Cultural Kanazawa in Japan, famed for gold leaf and geishas is ready to take on Tokyo.
By Karen Bowerman
Cultural Kanazawa: A new bullet train link means the Japanese city of Kanazawa, famed for gold leaf, geishas and its Kenrokuen garden, is ready to take on Tokyo. Karen Bowerman pays it a visit.
“Do you have time?” my guide, Tomoko Kawabata asks, “Time to see more?” We’re hurrying through the back streets of Kanazawa, a sprawling city on the Sea of Japan. Tomoko, from the tour operator, Inside Japan, is on a roll, keen for me to see as much of her hometown as I can. I’m due to catch the Shinkansen (bullet train) in a couple of hours but I can hardly refuse.
She wants to introduce me to Kanazawa’s only parasol maker, 91 year old Hiroshi Matsuda, whose workshop is in an alleyway near the Sai-gawa river. We find him, cross-legged, on the floor, surrounded by triangles of decorative washi (traditional Japanese paper) and pots of tapioca glue. Racks of parasols line the walls. He opens one to show us; it has a bright red canopy and coloured threads woven through the stretchers inside. We have a saying in Kanazawa, Tomoko says. “You can forget your lunch but not your umbrella. You’d be surprised how heavily it rains.”
“But my parasols are strong,” Hiroshi interrupts, “much stronger than those made in Tokyo!”
Kanazawa, in the Ishikawa prefecture on the main island of Honshu, Japan, was once the main rival to Tokyo. But under the city’s ruling Maeda family in the 17th century, it abandoned politics for the arts. In the end, the city didn’t suffer too badly; it built up a rich cultural heritage and is now famed for gold leaf, lacquer ware, porcelain and pottery. And with a new bullet train halving journey times from the capital to two hours, it seems it’s ready, once again, to take on Tokyo.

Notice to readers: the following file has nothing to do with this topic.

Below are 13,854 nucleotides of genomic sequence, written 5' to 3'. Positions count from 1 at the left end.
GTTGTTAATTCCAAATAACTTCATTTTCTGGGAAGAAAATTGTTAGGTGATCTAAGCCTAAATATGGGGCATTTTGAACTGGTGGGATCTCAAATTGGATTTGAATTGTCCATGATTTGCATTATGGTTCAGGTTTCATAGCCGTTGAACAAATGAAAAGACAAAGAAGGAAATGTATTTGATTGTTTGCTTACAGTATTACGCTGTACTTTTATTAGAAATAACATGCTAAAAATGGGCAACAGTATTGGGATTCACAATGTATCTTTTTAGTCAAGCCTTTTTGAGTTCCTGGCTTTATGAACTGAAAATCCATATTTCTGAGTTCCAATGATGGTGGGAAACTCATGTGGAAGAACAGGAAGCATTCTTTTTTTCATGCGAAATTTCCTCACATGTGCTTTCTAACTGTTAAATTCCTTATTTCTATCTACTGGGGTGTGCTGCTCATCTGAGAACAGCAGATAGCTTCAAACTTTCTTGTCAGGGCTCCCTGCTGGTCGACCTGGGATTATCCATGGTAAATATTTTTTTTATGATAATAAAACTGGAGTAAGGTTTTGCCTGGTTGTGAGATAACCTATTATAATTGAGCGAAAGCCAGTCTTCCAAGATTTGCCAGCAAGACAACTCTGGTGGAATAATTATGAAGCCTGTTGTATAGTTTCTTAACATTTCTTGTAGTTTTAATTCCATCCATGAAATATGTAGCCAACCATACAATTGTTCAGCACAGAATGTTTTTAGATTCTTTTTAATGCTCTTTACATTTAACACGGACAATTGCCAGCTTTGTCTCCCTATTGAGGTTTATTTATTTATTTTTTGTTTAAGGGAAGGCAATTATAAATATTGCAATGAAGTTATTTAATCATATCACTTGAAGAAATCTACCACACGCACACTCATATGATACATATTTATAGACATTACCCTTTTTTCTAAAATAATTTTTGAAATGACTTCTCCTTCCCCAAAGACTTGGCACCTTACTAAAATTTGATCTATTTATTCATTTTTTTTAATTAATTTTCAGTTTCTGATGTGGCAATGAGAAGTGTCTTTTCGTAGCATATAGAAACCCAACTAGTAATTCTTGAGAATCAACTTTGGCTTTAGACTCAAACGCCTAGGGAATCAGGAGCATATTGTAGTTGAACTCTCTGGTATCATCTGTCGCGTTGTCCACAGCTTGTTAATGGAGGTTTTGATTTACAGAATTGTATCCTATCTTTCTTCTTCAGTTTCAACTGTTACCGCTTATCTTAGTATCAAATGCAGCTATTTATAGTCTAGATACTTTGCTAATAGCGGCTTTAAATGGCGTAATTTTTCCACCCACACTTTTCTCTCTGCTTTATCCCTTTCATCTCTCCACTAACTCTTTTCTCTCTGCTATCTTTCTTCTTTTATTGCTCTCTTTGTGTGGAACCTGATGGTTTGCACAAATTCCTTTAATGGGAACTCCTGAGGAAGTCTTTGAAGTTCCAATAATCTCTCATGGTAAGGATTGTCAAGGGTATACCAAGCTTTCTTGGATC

Tomoko and I begin our day in the Higashi Geisha District, in the northwest, among wooden houses with slatted windows and overhanging balconies. We visit a former 1820s ochaya or tea house, now a museum, where geishas used to entertain clients. Within minutes of arriving, the owner appears – Tomoko seems to know everyone. The security rope’s dispensed with and I’m encouraged to try a set of ceremonial drums which geishas play and dance to. I feel rather self-conscious – sitting in an alcove banging such beautifully-preserved instruments as tourists tiptoe across tatami matting in front of me.
Later, as we wander round the small, austere rooms, there’s the sweet smell of incense. Tomoko explains that in the 19th century, time spent with geishas was measured by burning incense sticks. I ask what it’s like today (there are still 40 geisha in Kanazawa). “It’s not easy,” she replies. “You’re expected to have a whole range of accomplishments – to play an instrument, dance, serve tea, read the Financial Times and quote poetry. But the older you are, the more you’re appreciated. In the geisha world, it’s better if you’re older because you’re considered more refined.”
Nowadays, geisha evenings are exclusive events usually hosted by wealthy Japanese businessmen. But the city, keen to keep the profession alive, has endorsed various ochaya where geishas perform for tourists. It’s still expensive, costing more than £1000 for a small group. (If you want a private meeting it’s likely to cost at least £250 per geisha, plus up to £150 for a meal). The performing arts is just one of Kanazawa’s cultural attractions, but it’s perhaps most famous for the production of gold leaf.